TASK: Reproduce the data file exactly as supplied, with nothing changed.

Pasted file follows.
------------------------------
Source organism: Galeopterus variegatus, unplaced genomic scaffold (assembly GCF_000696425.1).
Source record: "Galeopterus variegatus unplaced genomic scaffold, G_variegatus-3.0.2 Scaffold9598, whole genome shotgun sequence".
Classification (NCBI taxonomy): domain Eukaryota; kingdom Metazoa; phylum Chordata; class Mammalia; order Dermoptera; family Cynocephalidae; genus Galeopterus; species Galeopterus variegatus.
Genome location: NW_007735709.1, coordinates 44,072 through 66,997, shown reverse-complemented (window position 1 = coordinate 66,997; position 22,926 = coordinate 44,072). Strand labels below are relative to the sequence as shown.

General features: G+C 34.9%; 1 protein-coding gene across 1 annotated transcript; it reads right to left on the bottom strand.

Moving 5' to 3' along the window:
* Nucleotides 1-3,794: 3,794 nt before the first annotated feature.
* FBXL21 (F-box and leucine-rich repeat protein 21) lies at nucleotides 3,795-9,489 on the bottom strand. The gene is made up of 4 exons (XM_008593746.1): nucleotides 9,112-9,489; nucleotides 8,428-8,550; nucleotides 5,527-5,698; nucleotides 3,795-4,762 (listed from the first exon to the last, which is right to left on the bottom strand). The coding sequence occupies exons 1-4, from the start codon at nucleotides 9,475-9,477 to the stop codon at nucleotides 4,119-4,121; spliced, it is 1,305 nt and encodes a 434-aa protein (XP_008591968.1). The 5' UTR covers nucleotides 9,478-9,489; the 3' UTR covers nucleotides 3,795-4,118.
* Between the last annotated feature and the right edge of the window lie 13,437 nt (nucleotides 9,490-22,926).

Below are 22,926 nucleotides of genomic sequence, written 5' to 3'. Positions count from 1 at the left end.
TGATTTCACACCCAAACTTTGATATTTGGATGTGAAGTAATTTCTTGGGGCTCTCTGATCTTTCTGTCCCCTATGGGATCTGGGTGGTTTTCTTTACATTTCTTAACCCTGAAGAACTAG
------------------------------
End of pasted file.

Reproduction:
Source organism: Galeopterus variegatus, unplaced genomic scaffold (assembly GCF_000696425.1).
Source record: "Galeopterus variegatus unplaced genomic scaffold, G_variegatus-3.0.2 Scaffold9598, whole genome shotgun sequence".
Classification (NCBI taxonomy): domain Eukaryota; kingdom Metazoa; phylum Chordata; class Mammalia; order Dermoptera; family Cynocephalidae; genus Galeopterus; species Galeopterus variegatus.
Genome location: NW_007735709.1, coordinates 44,072 through 66,997, shown reverse-complemented (window position 1 = coordinate 66,997; position 22,926 = coordinate 44,072). Strand labels below are relative to the sequence as shown.

General features: G+C 34.9%; 1 protein-coding gene across 1 annotated transcript; it reads right to left on the bottom strand.

Moving 5' to 3' along the window:
* Nucleotides 1-3,794: 3,794 nt before the first annotated feature.
* FBXL21 (F-box and leucine-rich repeat protein 21) lies at nucleotides 3,795-9,489 on the bottom strand. The gene is made up of 4 exons (XM_008593746.1): nucleotides 9,112-9,489; nucleotides 8,428-8,550; nucleotides 5,527-5,698; nucleotides 3,795-4,762 (listed from the first exon to the last, which is right to left on the bottom strand). The coding sequence occupies exons 1-4, from the start codon at nucleotides 9,475-9,477 to the stop codon at nucleotides 4,119-4,121; spliced, it is 1,305 nt and encodes a 434-aa protein (XP_008591968.1). The 5' UTR covers nucleotides 9,478-9,489; the 3' UTR covers nucleotides 3,795-4,118.
* Between the last annotated feature and the right edge of the window lie 13,437 nt (nucleotides 9,490-22,926).

Below are 22,926 nucleotides of genomic sequence, written 5' to 3'. Positions count from 1 at the left end.
TGATTTCACACCCAAACTTTGATATTTGGATGTGAAGTAATTTCTTGGGGCTCTCTGATCTTTCTGTCCCCTATGGGATCTGGGTGGTTTTCTTTACATTTCTTAACCCTGAAGAACTAG